“Hunting is sacred, Little Brother. It is our right. But we never do it for sport,” says Bagheera the Black Panther, as he enlightens Mowgli on the primeval laws of the jungle.
These words, uttered within the first ten minutes of the Netflix stunner, Mowgli – Legend of the Jungle, set the tone for the vortex of emotions and passions that sweep us in its current, in this bewitching retelling of Rudyard Kipling’s masterpiece, ‘The Jungle Stories’.
The Jungle Stories, that timeless tale of a man-cub brought up by wild animals in a yawning Indian jungle, continues to hold us in its thrall, more than a hundred years after it was first written. This rapturous fascination with the moving chronicle has resulted in two previous mega-flicks, both by Disney Studios, and numerous adaptations based on its narrative, around the world. Mowgli is the latest adaptation of Kipling’s work to hit our screens.
The basic premise of the movie is the same as the previous versions. The story begins with Kaa the python (Cate Blanchett) narrating the carnage let loose in the jungles of India by Shere Khan (Benedict Cumberbatch), the tiger-turned-man eater. Shere Khan kills and eats a human couple, against the laws of the jungle. Bagheera (Christian Bale), a black panther, finds their baby, covered in its parents’ blood. The child is at grave risk of falling prey to Shere Khan, who considers him part of his kill. Bagheera takes the child to a pack of wolves, residing within the jungle, for safekeeping.
Led by leader of the pack, Akela (Peter Mullan), wolf parents, Nisha and Vihaan (Naomie Harris and Eddie Marsan), Bagheera and Baloo the Bear (Andy Serkis), the animal pack adopts the child to raise it as one of its own, when it realizes that Shere Khan, along with his trusted hyena follower, Tabaqui (Tom Hollander), is on the baby’s trail.
The face-off between Shere Khan and the wolf pack, as it rallies around the man-cub, is riveting, to say the least. Ultimately, Shere Khan is forced to retreat. The child is named Mowgli. Bagheera takes Mowgli under his wings, while Baloo is tasked with teaching Mowgli the tricks of the trade of being a wolf.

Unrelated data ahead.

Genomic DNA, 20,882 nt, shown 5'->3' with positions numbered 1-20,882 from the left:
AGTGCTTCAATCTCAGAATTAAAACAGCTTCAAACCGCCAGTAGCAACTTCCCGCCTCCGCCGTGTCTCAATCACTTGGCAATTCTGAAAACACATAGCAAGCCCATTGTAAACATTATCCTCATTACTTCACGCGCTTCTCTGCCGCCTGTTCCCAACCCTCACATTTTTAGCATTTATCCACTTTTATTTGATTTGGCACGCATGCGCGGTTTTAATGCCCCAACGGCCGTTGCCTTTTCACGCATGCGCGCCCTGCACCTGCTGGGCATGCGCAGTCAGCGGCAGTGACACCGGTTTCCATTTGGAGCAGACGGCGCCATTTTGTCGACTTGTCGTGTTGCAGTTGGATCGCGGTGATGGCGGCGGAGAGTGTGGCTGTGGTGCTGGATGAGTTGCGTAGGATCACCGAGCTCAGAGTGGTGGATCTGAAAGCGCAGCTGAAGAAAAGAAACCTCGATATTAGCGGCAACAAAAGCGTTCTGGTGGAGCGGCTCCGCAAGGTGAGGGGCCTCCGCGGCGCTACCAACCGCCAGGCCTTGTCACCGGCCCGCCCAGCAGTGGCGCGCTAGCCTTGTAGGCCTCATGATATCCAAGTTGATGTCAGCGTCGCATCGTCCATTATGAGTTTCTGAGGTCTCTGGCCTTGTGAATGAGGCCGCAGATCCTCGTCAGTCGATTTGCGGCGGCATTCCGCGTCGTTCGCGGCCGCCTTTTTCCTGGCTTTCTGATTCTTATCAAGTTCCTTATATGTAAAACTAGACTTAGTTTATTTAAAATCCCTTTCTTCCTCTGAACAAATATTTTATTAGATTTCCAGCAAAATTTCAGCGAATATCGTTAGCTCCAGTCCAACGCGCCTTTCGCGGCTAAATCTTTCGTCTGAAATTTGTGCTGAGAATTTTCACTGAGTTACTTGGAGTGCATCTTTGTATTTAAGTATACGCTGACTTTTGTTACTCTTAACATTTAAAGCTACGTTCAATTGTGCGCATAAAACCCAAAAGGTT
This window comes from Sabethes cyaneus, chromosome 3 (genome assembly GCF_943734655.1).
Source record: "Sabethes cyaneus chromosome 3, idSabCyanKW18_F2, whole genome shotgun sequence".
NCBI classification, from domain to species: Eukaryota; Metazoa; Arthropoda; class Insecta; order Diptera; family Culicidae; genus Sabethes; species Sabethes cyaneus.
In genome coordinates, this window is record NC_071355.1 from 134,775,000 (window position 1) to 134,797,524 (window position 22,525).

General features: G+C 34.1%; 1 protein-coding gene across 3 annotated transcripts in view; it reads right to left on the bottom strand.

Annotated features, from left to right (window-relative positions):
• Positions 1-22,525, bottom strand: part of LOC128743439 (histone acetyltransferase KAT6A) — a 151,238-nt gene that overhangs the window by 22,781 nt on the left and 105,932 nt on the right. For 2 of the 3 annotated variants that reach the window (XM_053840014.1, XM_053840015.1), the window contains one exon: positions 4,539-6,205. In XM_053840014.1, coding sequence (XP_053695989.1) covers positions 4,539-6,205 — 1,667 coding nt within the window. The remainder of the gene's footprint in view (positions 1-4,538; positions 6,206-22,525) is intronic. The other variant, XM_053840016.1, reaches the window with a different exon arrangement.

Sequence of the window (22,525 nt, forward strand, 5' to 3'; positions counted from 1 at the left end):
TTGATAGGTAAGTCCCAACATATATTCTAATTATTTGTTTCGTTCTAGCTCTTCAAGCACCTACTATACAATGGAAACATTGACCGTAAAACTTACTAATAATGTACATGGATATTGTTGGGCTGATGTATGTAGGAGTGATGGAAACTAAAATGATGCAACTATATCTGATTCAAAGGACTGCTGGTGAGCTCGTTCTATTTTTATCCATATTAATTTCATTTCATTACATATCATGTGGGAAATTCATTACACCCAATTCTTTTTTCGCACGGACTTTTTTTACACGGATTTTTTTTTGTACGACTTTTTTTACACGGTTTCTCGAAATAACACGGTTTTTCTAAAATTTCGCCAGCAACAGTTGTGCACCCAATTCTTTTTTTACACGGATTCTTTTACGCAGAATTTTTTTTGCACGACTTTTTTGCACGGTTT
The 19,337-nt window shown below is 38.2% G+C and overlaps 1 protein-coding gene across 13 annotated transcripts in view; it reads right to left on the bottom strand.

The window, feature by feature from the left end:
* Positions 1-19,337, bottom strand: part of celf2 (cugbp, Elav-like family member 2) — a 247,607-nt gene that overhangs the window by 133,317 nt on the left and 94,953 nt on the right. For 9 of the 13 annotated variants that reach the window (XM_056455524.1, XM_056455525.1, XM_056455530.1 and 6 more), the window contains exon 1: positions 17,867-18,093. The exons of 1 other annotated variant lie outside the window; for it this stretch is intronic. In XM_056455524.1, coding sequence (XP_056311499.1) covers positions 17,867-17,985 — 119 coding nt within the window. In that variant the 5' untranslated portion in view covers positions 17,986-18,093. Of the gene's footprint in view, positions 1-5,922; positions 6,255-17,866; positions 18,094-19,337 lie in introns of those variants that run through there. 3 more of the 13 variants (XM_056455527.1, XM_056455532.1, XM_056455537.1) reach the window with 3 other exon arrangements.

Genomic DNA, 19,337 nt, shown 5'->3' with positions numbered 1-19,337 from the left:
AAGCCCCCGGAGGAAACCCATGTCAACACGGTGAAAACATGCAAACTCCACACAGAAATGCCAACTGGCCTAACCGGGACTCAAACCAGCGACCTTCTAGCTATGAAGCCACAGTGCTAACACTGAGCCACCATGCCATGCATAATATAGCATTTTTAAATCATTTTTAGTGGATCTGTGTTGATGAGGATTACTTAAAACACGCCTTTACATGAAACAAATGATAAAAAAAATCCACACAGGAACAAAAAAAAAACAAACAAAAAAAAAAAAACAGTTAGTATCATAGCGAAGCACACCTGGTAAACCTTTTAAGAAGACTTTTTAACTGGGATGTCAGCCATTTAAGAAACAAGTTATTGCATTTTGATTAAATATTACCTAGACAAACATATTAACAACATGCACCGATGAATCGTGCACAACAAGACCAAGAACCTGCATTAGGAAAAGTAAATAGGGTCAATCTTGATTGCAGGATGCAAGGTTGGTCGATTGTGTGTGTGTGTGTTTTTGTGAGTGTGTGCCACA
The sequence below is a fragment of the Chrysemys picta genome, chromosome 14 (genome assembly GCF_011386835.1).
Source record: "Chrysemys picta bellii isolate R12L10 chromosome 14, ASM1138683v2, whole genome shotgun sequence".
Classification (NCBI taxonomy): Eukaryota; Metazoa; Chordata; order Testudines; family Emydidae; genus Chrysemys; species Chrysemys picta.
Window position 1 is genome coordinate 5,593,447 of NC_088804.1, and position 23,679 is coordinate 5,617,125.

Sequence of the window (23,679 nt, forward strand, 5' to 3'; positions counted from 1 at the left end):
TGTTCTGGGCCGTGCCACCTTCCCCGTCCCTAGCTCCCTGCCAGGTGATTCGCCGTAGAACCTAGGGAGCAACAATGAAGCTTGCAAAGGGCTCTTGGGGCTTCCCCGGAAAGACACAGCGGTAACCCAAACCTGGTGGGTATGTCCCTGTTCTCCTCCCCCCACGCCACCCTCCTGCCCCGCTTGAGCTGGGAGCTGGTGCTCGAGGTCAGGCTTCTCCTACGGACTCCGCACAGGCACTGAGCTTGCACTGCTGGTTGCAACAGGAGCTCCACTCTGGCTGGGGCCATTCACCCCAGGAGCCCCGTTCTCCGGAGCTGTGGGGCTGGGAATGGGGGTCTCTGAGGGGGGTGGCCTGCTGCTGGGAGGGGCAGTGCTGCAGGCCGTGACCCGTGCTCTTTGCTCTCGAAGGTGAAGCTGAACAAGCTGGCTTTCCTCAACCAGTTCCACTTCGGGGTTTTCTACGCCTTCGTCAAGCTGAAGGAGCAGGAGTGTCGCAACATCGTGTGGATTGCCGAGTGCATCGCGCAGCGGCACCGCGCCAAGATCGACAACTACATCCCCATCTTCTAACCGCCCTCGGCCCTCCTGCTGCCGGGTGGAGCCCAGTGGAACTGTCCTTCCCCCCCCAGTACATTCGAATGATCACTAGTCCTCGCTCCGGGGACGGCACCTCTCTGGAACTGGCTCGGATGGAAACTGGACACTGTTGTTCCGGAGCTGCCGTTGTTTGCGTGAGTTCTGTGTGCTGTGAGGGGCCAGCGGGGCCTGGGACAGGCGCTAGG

Years pass and Mowgli grows up to become a strong and striking young boy-wolf. Rohan Chand plays the young Mowgli. He runs on all fours, eats his meat raw like his wolf brethren and undergoes furious training to become a part of the hunting pack. But as Mowgli grows, it becomes painfully apparent to him that he is somehow different from his wolf brothers. His distinctiveness rankles immeasurably, even as he tries harder to fit in with the pack. Bhoot (Louis Ashbourne Serkis), an albino wolf cub, is his closest friend, as each draws comfort from the other in their mutual otherness. Finally, as Shere Khan returns to stake his claim to the boy, Mowgli is banished to the man-village for his own safety, a decision he doesn’t take too kindly to.
Once among humans, Mowgli takes a liking to Messua (Freida Pinto), the village woman who cares for him, and to John Lockwood (Matthew Rhys), a colonial hunter, who teaches Mowgli how to use a hunting knife. Facing an acute existential dilemma, Mowgli is torn between his innate humanness and his adoptive wolf identity. It takes a truly horrifying discovery near the end, for Mowgli to realize that the hunter is the actual villain of the piece. The climax, when it comes, is rabid, violent and intensely fascinating. It is also unlike anything we’ve seen in any of the previous Jungle Book versions. The movie ends on an uplifting note, as it rests its hopes on the inherent power of man to broker peace – the need of the hour today – if he wants it badly enough, that is. The story is where Mowgli’s similarity with the other adaptations ends, and the dissimilarity begins.
For, this version of The Jungle Book is nothing like its predecessors. While the previous versions were all treacly sweet and syrupy, Mowgli is grit, guts and gore. It is angsty, ardent and impassioned; it is crammed with feeling, heavy with evocative innuendos. It slams home with deafening impact the fact, that mankind is the worst species to have ever walked on Earth and that no other earthly species is as dangerous as man. We kill for sport, we plunder for greed and we destroy for selfish gain – something that beasts, be they of any hue or kind, never ever do. No wonder Mowgli rejects his human heredities and chooses to be a wolf over being a man. Directed by the maven of mo-cap and The Lord of the Rings and Planet of the Apes motion-capture legend, Andy Serkis, Mowgli scores on several counts where its predecessors simply failed to make their mark. While the previous versions were undoubtedly a great watch, they were like a beautiful bauble kept in a show window, one that you admire and then forget about.